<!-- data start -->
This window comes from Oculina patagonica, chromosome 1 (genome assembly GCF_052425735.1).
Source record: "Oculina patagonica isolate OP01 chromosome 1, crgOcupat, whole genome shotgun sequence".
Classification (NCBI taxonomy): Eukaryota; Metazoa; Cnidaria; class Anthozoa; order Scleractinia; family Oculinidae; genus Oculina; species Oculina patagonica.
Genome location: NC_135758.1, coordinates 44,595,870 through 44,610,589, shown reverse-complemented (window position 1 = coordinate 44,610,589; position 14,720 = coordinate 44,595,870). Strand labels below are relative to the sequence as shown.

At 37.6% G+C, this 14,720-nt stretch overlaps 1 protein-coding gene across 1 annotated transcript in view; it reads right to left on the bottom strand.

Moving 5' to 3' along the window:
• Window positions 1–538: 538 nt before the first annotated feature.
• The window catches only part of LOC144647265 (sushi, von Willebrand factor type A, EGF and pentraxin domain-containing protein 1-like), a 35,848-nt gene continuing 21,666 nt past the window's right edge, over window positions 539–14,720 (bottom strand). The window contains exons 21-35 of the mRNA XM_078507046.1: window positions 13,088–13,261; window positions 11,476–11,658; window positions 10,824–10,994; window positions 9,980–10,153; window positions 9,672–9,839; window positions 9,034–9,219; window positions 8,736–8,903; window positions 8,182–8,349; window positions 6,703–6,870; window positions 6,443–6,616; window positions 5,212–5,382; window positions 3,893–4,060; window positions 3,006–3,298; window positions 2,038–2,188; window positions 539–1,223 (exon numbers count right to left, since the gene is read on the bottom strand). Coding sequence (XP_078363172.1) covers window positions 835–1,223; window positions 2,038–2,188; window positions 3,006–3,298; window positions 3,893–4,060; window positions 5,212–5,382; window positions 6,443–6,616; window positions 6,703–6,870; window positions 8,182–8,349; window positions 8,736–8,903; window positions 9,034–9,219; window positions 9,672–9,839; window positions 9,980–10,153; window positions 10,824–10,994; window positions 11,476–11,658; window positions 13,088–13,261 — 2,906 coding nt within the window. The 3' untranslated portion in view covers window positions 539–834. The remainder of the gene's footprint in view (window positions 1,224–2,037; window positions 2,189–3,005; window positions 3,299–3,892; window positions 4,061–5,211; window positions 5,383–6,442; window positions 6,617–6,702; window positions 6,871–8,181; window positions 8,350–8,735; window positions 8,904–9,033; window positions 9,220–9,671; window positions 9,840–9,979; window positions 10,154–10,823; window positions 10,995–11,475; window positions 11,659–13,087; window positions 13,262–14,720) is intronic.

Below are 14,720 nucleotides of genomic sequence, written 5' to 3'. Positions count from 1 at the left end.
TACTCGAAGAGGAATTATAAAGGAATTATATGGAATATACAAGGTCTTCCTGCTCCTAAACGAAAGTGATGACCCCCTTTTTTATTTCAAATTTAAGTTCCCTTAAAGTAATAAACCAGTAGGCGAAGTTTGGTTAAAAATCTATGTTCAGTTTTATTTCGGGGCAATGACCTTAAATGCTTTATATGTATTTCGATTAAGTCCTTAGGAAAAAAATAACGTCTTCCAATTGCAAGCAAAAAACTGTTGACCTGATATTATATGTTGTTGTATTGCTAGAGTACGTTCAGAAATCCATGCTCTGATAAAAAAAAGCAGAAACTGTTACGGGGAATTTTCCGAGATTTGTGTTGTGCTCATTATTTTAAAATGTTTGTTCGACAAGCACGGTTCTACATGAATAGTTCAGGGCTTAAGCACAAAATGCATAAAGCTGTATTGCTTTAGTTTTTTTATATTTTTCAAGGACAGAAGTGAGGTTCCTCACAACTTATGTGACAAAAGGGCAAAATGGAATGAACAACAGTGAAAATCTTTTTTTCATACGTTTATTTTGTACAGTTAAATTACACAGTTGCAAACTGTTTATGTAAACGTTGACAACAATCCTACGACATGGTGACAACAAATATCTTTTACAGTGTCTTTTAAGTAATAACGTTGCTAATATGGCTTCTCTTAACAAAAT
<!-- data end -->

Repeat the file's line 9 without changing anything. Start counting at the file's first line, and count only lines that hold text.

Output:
Below are 14,720 nucleotides of genomic sequence, written 5' to 3'. Positions count from 1 at the left end.